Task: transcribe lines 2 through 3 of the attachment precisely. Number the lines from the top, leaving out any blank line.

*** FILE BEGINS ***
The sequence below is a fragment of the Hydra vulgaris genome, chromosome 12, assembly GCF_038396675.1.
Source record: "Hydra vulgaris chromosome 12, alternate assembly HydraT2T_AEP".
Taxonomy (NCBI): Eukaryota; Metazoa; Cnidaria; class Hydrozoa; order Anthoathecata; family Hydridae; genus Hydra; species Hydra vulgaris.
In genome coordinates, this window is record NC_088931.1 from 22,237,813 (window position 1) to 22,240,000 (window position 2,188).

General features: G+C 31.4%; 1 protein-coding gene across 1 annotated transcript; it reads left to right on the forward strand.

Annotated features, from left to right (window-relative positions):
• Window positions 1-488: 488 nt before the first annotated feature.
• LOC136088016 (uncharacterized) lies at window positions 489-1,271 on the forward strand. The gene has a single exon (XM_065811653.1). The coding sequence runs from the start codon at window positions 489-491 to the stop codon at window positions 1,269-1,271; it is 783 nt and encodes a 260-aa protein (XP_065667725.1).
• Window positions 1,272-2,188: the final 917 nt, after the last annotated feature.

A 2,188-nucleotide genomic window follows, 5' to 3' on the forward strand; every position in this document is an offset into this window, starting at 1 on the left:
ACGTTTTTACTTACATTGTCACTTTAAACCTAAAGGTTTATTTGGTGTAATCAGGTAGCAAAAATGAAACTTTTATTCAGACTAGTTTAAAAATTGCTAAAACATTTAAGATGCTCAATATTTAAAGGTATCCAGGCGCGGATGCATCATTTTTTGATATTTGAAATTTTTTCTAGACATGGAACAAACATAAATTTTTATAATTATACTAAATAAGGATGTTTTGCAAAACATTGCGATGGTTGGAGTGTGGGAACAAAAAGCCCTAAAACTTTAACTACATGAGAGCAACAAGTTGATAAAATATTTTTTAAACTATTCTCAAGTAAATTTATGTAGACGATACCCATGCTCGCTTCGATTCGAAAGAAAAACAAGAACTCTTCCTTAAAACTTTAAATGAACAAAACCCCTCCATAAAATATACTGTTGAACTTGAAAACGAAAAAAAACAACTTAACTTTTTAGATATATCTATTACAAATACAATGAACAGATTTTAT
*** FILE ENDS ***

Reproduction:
Source record: "Hydra vulgaris chromosome 12, alternate assembly HydraT2T_AEP".
Taxonomy (NCBI): Eukaryota; Metazoa; Cnidaria; class Hydrozoa; order Anthoathecata; family Hydridae; genus Hydra; species Hydra vulgaris.